Dishonored screenshot
Dishonored screenshot

Dishonored needs a sequel, for many of the same reasons that genre stablemate Hitman did back in 2000. It needs one because if it doesn't get it, Arkane's new IP will have been so close to greatness, yet missed it. Just.

Like IO's first steps into the stealth genre, Dishonored has a cool premise, but it isn't there yet. Granted, Dishonored is a far, far more coherent experience than the original Hitman game – the fact that it runs at all pretty much puts it higher than the Dane's first attempt at an assassination sim.

Dishonored isn't the mess that Codename 47 was, but I believe that a follow up - like with Hitman 2: Silent Assassin – would fix the game's glaring flaws and produce something truly special. The two story-based DLC packs that have been released so far have attempted smaller, more incremental changes to the main problems with the game, but haven't truly fixed them. Only a full-blown sequel can do that.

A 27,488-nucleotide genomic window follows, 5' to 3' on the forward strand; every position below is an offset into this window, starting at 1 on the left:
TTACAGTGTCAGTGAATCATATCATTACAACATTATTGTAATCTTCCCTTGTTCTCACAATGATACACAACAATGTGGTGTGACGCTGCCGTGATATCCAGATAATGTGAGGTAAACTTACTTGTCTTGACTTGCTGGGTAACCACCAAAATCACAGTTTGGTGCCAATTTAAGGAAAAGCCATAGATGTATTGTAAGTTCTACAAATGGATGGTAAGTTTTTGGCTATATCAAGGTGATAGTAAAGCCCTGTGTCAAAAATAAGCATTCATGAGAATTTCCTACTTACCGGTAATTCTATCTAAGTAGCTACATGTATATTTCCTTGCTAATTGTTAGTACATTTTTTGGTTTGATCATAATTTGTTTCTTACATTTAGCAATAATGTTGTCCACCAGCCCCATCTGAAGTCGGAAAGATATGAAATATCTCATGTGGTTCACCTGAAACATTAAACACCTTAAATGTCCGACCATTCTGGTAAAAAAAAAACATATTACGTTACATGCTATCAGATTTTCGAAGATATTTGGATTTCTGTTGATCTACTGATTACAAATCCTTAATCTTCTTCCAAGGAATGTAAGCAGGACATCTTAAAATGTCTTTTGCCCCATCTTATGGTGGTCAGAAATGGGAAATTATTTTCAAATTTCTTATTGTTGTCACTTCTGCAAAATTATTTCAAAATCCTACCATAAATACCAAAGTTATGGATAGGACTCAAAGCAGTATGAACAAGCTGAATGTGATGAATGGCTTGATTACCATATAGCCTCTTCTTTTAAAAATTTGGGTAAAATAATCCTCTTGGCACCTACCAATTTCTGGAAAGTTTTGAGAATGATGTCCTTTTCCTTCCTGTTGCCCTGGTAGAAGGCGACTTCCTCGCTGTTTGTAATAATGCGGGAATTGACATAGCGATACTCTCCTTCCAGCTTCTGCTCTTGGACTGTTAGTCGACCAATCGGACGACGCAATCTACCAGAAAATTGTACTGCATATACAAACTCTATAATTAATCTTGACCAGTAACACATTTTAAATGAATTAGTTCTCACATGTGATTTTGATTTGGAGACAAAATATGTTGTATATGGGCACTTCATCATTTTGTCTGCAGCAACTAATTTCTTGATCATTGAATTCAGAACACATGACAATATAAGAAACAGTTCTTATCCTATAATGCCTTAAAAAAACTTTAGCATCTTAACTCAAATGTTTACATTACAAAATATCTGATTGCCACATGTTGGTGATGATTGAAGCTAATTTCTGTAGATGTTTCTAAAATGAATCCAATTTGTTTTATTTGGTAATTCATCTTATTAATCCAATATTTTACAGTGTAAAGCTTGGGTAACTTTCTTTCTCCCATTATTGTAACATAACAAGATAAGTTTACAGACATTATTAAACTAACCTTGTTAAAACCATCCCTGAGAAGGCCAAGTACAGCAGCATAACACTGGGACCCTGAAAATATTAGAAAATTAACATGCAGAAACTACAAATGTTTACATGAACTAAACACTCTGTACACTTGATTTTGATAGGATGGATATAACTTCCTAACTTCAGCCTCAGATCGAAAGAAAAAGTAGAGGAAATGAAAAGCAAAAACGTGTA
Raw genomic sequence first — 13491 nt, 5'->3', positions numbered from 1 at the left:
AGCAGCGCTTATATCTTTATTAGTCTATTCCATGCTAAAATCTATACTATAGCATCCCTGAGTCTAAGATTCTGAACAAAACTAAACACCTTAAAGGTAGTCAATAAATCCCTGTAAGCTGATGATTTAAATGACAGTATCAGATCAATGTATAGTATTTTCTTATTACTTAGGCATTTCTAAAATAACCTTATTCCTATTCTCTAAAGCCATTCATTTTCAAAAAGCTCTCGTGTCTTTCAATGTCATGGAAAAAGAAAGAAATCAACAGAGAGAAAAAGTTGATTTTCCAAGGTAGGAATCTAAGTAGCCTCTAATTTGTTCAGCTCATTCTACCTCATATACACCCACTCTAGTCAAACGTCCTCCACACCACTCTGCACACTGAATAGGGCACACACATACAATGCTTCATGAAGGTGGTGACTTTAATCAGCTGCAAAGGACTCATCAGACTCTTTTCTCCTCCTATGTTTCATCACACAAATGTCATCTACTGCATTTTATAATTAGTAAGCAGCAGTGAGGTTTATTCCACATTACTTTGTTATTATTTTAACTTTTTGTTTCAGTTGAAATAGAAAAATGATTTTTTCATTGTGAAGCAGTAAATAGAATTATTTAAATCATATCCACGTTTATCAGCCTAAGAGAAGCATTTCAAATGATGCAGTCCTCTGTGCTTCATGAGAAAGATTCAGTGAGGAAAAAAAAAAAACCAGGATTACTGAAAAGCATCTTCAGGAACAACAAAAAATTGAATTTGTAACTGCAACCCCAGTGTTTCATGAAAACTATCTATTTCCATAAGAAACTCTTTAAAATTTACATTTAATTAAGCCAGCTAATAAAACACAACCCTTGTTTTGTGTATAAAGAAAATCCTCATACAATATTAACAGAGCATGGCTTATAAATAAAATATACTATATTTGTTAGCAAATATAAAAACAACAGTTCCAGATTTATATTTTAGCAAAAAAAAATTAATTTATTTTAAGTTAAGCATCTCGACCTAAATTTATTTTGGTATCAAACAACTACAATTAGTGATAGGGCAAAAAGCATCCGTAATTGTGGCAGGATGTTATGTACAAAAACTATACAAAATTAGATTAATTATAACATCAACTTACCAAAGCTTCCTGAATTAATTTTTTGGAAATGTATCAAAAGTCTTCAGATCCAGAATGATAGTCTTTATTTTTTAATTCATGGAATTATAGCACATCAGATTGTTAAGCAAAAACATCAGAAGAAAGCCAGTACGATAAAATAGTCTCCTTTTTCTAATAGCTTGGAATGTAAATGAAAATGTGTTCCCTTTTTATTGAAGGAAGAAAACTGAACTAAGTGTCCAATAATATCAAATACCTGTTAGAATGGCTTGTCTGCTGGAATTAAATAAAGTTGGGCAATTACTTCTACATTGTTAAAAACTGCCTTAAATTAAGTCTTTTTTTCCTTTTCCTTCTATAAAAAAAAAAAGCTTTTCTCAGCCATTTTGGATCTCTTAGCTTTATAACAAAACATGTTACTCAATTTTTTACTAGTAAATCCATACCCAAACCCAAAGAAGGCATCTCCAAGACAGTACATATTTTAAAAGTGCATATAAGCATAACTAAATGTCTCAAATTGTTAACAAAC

And those problems are easy to spot. The beauty of Dishonored - outside of its wonderful setting, which I'll get to in a moment - is in using your supernatural powers to navigate the world. They give a feeling of omnipotence and power that should be the preserve of a master assassin, but you'll only ever really need to use one, to the detriment of the others: Blink.

As the only mandatory power (in the main game, at least), it's integral to the experience. It also makes it far too easy. Most of your problems can be solved by simply teleporting around from ledge to ledge, and Dunwall's defences can do little to stop you. Rather than having to use your abilities as a toybox to navigate the world, instead you'll often just have to look up. A problem if you're a dog in the world of Shaun of the Dead, but not here.

(During a pre-release demo, Bethesda showed me a mission where you have to kidnap a non-combatant. It was a dense stage, with plenty of options: rewires, possession opportunities, silent takedowns. I hopped up onto two ledges, grabbed the target, and jumped into the boat. The PR team asked me to do it again, this time actually, you know, using the game's various mechanics. They assured me that this was a pre-release build, and I wouldn't be able to do it in the full release. No prizes for guessing if I could or not.)